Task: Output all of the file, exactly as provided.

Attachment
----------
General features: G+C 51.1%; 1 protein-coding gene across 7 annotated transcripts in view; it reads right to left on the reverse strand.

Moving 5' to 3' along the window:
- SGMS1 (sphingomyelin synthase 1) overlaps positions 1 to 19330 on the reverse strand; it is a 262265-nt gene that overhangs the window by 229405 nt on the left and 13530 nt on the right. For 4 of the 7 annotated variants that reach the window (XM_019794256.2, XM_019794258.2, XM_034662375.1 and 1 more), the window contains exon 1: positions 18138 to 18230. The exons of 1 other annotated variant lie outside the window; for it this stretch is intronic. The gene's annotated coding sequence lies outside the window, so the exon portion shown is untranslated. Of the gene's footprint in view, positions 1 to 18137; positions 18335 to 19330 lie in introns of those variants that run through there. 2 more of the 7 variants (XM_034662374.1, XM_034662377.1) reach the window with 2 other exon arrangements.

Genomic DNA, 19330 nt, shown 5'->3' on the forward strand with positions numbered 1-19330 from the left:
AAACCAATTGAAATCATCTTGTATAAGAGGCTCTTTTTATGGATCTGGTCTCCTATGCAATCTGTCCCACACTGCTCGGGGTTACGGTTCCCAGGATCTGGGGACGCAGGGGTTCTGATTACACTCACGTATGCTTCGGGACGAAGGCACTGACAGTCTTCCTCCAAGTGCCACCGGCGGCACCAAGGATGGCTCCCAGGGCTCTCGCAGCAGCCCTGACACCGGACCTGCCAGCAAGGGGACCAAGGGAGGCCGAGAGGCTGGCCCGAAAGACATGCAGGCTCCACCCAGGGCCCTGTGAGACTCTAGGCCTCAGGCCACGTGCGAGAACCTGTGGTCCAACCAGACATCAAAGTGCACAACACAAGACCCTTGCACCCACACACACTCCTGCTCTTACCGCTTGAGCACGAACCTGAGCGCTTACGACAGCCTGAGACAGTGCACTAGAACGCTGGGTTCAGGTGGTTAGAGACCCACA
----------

General features: G+C 51.1%; 1 protein-coding gene across 7 annotated transcripts in view; it reads right to left on the reverse strand.

Moving 5' to 3' along the window:
- SGMS1 (sphingomyelin synthase 1) overlaps positions 1 to 19330 on the reverse strand; it is a 262265-nt gene that overhangs the window by 229405 nt on the left and 13530 nt on the right. For 4 of the 7 annotated variants that reach the window (XM_019794256.2, XM_019794258.2, XM_034662375.1 and 1 more), the window contains exon 1: positions 18138 to 18230. The exons of 1 other annotated variant lie outside the window; for it this stretch is intronic. The gene's annotated coding sequence lies outside the window, so the exon portion shown is untranslated. Of the gene's footprint in view, positions 1 to 18137; positions 18335 to 19330 lie in introns of those variants that run through there. 2 more of the 7 variants (XM_034662374.1, XM_034662377.1) reach the window with 2 other exon arrangements.

Genomic DNA, 19330 nt, shown 5'->3' on the forward strand with positions numbered 1-19330 from the left:
AAACCAATTGAAATCATCTTGTATAAGAGGCTCTTTTTATGGATCTGGTCTCCTATGCAATCTGTCCCACACTGCTCGGGGTTACGGTTCCCAGGATCTGGGGACGCAGGGGTTCTGATTACACTCACGTATGCTTCGGGACGAAGGCACTGACAGTCTTCCTCCAAGTGCCACCGGCGGCACCAAGGATGGCTCCCAGGGCTCTCGCAGCAGCCCTGACACCGGACCTGCCAGCAAGGGGACCAAGGGAGGCCGAGAGGCTGGCCCGAAAGACATGCAGGCTCCACCCAGGGCCCTGTGAGACTCTAGGCCTCAGGCCACGTGCGAGAACCTGTGGTCCAACCAGACATCAAAGTGCACAACACAAGACCCTTGCACCCACACACACTCCTGCTCTTACCGCTTGAGCACGAACCTGAGCGCTTACGACAGCCTGAGACAGTGCACTAGAACGCTGGGTTCAGGTGGTTAGAGACCCACA